Holy Land - 126-70 BC
“…then one of the 12, called Judas Iscariot, went unto the chief priests, and said unto them, What will you give me, and I will deliver him unto you? And they covenanted with him for 30 pieces of silver.”
- Matthew 26: 14-15
Of all the Biblical references to coins, the “thirty pieces of silver” paid to Judas Iscariot for his betrayal of Christ is perhaps the best known. Throughout numismatics, one of the coins most in demand by collectors who cherish their new testament is an example of the famous “Thirty Pieces of Silver” also known as a “Shekel of Tyre”.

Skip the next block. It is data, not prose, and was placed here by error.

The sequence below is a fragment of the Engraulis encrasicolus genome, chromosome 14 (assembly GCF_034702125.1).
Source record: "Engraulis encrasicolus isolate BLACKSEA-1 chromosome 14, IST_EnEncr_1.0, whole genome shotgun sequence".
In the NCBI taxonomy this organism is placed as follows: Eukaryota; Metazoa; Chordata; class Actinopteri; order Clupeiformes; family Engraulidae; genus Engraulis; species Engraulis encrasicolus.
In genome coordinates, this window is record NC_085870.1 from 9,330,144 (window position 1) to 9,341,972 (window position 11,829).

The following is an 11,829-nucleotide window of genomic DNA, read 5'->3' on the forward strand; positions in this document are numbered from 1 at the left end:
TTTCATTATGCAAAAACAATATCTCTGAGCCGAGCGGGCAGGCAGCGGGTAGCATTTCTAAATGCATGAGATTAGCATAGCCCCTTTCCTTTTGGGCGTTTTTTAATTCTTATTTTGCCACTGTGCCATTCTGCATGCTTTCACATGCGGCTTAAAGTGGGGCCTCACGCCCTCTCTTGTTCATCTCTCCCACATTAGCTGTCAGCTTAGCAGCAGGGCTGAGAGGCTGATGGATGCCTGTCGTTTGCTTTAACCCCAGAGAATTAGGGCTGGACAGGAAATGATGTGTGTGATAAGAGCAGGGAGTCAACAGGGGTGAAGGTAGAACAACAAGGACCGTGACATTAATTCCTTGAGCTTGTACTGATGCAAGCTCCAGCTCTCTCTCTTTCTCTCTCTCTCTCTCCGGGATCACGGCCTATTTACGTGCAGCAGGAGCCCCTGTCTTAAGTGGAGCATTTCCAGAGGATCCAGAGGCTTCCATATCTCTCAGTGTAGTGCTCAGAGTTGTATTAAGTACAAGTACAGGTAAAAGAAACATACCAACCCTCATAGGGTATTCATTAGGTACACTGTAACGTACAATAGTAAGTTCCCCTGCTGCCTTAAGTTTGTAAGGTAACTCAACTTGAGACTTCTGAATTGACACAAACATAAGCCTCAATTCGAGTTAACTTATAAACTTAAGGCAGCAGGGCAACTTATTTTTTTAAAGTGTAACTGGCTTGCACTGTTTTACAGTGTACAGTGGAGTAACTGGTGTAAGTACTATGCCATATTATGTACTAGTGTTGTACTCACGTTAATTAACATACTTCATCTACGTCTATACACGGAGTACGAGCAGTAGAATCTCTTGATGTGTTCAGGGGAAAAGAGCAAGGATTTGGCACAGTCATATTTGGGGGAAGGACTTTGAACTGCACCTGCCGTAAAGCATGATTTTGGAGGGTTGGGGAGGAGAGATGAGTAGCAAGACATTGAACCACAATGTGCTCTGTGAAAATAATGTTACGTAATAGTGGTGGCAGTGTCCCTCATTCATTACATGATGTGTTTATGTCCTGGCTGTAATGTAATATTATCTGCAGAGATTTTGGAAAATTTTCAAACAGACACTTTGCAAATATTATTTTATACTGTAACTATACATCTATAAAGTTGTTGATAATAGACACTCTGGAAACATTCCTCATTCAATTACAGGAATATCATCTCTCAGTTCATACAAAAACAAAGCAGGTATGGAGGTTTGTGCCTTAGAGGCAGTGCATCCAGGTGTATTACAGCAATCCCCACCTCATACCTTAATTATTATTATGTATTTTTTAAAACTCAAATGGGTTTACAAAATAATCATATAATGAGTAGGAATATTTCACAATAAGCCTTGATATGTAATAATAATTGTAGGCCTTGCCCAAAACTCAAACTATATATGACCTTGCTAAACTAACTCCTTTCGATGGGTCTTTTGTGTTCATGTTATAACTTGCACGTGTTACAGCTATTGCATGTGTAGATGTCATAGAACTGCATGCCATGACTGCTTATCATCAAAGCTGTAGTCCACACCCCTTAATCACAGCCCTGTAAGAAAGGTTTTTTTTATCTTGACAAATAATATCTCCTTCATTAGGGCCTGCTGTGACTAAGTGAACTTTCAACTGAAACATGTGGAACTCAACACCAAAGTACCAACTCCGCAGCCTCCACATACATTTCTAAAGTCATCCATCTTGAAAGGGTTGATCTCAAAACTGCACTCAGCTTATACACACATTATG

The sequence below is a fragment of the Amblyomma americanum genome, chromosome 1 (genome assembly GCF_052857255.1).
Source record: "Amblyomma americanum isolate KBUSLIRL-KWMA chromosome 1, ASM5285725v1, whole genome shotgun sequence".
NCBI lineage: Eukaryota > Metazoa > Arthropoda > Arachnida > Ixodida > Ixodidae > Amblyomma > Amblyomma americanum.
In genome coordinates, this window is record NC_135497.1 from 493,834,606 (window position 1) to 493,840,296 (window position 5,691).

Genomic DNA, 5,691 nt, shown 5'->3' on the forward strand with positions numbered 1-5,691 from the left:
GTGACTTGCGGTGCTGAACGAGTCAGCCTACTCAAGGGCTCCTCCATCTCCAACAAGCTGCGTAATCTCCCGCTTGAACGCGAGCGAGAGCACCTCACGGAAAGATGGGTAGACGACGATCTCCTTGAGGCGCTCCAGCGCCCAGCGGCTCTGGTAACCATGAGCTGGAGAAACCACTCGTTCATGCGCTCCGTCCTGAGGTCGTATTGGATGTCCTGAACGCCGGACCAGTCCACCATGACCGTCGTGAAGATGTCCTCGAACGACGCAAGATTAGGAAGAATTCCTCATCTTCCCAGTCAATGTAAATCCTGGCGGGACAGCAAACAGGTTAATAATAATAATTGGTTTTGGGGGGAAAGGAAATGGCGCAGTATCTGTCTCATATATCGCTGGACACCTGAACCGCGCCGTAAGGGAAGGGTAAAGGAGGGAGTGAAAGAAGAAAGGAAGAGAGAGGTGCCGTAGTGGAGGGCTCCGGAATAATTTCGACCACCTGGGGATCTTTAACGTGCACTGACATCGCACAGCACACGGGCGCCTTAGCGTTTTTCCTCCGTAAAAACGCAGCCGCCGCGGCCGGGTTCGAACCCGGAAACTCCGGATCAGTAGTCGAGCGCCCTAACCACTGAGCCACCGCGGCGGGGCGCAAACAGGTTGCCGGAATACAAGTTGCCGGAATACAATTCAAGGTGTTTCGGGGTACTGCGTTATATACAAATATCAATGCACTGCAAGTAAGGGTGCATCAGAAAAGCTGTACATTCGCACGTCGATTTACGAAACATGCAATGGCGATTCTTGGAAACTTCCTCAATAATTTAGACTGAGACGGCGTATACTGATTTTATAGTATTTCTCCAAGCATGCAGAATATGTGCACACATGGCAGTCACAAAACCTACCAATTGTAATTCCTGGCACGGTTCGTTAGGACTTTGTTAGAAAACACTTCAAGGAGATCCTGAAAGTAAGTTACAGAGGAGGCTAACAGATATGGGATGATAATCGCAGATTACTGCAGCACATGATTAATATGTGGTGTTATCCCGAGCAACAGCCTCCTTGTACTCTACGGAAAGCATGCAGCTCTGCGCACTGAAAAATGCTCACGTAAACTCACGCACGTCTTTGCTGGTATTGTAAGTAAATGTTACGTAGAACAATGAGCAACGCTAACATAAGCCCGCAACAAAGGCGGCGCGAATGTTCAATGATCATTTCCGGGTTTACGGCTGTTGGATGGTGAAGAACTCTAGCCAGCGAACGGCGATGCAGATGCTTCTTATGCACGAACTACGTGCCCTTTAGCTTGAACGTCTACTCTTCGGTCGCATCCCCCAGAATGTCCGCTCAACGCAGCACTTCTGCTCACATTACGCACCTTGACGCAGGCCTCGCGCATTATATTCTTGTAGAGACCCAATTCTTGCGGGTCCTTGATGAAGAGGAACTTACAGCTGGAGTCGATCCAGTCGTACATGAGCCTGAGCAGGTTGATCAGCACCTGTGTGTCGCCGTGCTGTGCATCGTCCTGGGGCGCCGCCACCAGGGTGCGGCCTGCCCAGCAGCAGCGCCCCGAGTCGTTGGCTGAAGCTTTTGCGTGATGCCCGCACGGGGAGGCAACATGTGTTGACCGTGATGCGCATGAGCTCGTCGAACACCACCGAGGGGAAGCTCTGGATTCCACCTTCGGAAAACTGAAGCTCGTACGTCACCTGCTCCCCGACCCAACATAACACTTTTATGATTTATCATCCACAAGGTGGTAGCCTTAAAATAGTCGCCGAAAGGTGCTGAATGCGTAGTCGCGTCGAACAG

Tyre was one of the primary ports in Phoenicia during the Greek and Roman period. It was of great commercial importance and exported coinage to Judaea where the coins circulated in great numbers. In the great temple of Jerusalem built by Solomon, these coins were used to pay taxes. The tax levied on the Jews was ½ Shekel per male member of the family. Because families were large, the Shekels saw more use and were more common.